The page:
When we got to the point of “cheese as addictive as Heroin” and “toast causes cancer”, I thought that this might just burn itself out. I thought that maybe people on our side of the argument who want to see an end to this really only need to do is amplify what’s being said. It’s not like we even need to fisk it! Or critique it. We just say: ‘these people think that cheese is as addictive as Heroin and sausages are like Plutonium!” We just have to make sure that the general public know they are saying these things and that, of course, they want higher taxes and advertising bans and all the rest of it, and it should burn itself out, and perhaps all we need do is sit back and laugh.

I am, unfortunately, not convinced anymore that this is true. Because if you look at some of the kind of things that have happened in the last few years, in terms of legislation, and you look at some of the things that are in the pipeline; they were all things people laughed at initially. Plain packaging for cigarettes was considered a stupid and silly idea. People might not have had a strong view one way or another, but it was considered kind of silly and desperate; but that’s now going to be the law in this country.

In New York they’ve started banning people from smoking in their own houses, if it’s publicly funded housing. They claim it’s because second hand smoke literally goes through walls but actually it’s just naked paternalism. These things would’ve been considered ridiculous not so long ago.

In Brighton, and I happen to live not far from Brighton (because I’m a masochist), we’ve not only got a “voluntary” smoking ban on the beach, we’ve also got – thanks to Jamie Oliver and the Director of Public Health down there – we’ve also got a “voluntary” sugar tax. Okay, we can argue about whether that’s actually happening or not, considering it’s fictitious, it’s in the minds of a few councillors and Jamie Oliver, but these things are moving ahead; without very much resistance. Without the kind of resistance you might expect when somebody says ‘we’re going to have an imaginary ban on smoking on a beach’.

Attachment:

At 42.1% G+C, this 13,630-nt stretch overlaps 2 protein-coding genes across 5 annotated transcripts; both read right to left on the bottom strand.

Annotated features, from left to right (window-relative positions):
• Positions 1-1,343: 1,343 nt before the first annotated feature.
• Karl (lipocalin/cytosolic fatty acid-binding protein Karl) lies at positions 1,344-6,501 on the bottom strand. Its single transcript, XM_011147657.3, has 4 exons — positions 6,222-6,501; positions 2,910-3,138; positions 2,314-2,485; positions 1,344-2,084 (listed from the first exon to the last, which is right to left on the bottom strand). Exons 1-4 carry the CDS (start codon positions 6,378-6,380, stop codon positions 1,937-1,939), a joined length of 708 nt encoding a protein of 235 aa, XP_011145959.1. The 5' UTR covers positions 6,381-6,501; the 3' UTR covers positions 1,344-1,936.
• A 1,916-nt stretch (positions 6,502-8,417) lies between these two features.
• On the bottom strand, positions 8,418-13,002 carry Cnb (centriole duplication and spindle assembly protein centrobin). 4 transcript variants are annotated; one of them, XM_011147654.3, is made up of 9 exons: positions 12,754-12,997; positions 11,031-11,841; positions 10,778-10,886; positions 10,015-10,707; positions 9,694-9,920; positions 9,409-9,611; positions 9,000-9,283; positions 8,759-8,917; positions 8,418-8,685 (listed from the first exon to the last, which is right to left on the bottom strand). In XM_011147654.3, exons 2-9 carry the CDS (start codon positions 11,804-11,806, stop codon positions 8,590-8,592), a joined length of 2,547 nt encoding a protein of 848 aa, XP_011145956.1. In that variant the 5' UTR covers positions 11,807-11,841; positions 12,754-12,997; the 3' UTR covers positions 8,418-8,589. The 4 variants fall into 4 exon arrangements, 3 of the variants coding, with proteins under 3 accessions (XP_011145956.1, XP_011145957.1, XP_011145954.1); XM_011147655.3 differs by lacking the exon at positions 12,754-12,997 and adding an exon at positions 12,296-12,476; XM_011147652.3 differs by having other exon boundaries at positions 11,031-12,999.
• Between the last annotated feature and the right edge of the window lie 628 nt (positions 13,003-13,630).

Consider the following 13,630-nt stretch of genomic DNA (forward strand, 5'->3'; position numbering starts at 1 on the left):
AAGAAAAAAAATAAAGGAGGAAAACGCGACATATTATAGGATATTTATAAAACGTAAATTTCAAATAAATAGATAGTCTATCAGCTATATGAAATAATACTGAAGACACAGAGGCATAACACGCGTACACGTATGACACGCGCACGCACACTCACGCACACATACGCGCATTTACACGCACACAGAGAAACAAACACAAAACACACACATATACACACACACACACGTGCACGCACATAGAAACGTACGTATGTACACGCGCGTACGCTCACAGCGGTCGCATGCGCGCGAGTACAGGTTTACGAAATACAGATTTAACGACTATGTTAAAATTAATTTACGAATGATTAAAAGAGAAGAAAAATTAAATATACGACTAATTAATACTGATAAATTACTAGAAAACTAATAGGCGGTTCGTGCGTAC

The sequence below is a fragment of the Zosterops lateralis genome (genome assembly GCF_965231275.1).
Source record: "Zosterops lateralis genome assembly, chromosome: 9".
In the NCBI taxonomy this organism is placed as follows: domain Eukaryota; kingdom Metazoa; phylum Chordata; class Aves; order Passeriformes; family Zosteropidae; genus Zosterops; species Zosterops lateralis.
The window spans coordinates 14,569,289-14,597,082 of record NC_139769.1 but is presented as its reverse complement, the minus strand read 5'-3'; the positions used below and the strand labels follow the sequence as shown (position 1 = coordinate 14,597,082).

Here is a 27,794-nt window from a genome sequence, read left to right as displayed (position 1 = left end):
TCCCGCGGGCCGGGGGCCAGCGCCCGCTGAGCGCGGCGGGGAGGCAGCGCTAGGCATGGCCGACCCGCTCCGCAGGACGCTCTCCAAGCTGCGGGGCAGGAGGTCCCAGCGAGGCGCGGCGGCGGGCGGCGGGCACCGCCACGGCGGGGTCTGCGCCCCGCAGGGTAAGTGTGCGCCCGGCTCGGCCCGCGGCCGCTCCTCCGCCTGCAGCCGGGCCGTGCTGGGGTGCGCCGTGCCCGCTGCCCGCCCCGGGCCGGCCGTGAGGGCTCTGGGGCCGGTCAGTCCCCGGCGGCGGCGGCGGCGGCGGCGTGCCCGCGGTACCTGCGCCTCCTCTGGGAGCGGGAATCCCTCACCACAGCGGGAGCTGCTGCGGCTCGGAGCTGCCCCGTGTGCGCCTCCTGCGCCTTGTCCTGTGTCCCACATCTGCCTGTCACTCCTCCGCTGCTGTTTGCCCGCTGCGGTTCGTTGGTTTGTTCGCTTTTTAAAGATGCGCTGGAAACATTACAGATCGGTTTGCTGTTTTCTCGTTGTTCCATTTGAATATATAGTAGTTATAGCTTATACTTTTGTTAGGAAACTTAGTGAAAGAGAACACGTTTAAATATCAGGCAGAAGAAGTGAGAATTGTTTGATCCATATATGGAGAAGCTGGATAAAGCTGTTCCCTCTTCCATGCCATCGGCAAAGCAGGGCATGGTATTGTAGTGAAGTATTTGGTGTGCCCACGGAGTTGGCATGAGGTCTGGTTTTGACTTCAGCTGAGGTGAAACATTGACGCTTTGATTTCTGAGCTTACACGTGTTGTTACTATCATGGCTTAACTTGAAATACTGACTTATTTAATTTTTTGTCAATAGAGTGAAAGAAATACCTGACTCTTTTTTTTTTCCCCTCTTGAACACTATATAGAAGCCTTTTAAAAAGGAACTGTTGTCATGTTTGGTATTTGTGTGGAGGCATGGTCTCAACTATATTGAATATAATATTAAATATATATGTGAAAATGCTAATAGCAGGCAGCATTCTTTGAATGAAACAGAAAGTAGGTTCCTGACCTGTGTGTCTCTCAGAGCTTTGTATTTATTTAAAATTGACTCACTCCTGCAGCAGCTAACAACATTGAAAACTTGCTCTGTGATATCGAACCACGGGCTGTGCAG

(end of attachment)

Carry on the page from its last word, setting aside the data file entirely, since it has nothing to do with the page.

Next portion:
I find it risible, but clearly not everybody does. So I don’t think we can necessarily assume that, say, a sin tax on fruit juice because it’s a gateway to fizzy drinks is as ridiculous as it might sound. I certainly don’t think that some sort of restriction on red meat is as ridiculous as it sounds. All they have to do, bearing in mind this is a global crusade, is they just have to prey on weak and vulnerable health ministers somewhere, in some country in the world, and they will then “lead the way”.

It was Australia for plain packaging, it could be Ireland or Scotland, and we have our own health ministers who are very inexperienced and ambitious people who are very open to persuasion and getting their name in the paper. They just need one or two people who are prepared to do something, it doesn’t matter where it is. In Berkley, California, they introduced a soda tax. Apparently they are “leading the way” with that. Hungary have got a fat tax of some sort, a tax on confectionary… let’s follow Hungary! When have we ever, with the greatest of respect to the people of Hungary, when have we ever followed Hungary’s lead!?  Or Berkley California’s lead? Or even Australia’s lead?

That’s how it goes. Get someone to set the pace, they get lots of attention, and other politicians around the world say ‘they got a lot of attention by doing this’ and they can say ‘we’re being very brave, we’re standing up for health and standing up against industry!’ That’s how it spreads, regardless of how utterly ridiculous the ideas may be.

My message to you is: laugh, by all means, but there is a time to stop laughing and fight, or fight harder than we have done in the past. Because the dreams of these people, who let’s never forget are a small minority – albeit a state funded one – are something akin to a nightmare of anyone who believes in a free society.